From the Word
Do you not know that you are God’s temple and that God’s Spirit dwells in you?
1 Corinthians 3:16, RSV
What a glorious, noble, loving, and precious guest and house companion man receives, God the Father and the Son and certainly with them also the Holy Spirit. This is certainly a sublime, beautiful promise, and one of the precious and exceeding great promises granted unto us poor, miserable sinners, that we through them should become partakers of the divine nature, and should be so highly honored as not only to be loved of God through Christ Jesus and to enjoy his favor and grace, but should even have the Lord himself dwelling completely in us.
Where else should God dwell? Those self-constituted saints, in their own estimation excellent, high and great, are much too proud, much too high, wise and holy. They have passed up through and far above heaven, so that they could not be his habitation upon earth, although they boast of being the only Church and people of God. Though they appear in all the pomp and glory and ornament of their self-made holiness, yet God does not do them the honor to look at them. He is found in the humble huts of the poor and despised, who fear and believe the Word of Christ and would gladly become Christians, but who feel that they are very unholy and unworthy sinners. “They are a temple of the living God.”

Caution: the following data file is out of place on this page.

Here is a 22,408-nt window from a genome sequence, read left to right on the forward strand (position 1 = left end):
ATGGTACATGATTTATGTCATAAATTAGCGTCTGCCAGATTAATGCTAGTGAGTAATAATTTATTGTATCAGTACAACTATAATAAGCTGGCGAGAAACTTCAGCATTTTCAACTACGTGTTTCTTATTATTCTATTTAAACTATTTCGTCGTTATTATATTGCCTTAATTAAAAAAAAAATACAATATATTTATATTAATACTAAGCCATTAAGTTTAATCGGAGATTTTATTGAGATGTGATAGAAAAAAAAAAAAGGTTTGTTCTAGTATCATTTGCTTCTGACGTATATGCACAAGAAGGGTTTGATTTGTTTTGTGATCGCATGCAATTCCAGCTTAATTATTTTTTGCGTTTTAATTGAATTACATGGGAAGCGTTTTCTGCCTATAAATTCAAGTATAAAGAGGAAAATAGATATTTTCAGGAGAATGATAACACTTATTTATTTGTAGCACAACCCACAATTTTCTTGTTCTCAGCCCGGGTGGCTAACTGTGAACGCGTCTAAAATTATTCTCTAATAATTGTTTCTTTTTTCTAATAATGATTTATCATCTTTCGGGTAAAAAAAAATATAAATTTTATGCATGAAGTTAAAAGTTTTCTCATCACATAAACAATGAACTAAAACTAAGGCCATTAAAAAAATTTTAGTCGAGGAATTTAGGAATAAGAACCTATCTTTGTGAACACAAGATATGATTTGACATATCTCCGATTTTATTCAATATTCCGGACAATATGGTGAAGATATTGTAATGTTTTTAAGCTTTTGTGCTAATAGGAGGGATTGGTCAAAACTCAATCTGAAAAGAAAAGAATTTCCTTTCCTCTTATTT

These things are accomplished in this way: in addition to the grace by which a man begins to believe and to hold fast to the Word, God also rules in man through his divine power and agency, so that he constantly grows more and more enlightened, becomes richer and stronger in spiritual understanding and wisdom, and better fitted to understand all matters of doctrine and practice. He further makes daily progress in life and good works, becomes eventually a kind, gentle, patient man, ready to serve every one with doctrine, advice, comfort, and gifts; is useful to God and man; through him and because of him men and countries are benefited; in short, he is a man through whom God speaks, in whom he lives and works. His tongue is God’s tongue, his hand is God’s hand, and his word is God’s Word. His doctrine and confession as a Christian are not of men, but of Christ, whose Word he has and holds.
Luther, Martin, and John Sander. Devotional Readings from Luther’s Works for Every Day of the Year. Augustana Book Concern, 1915, pp. 187–88.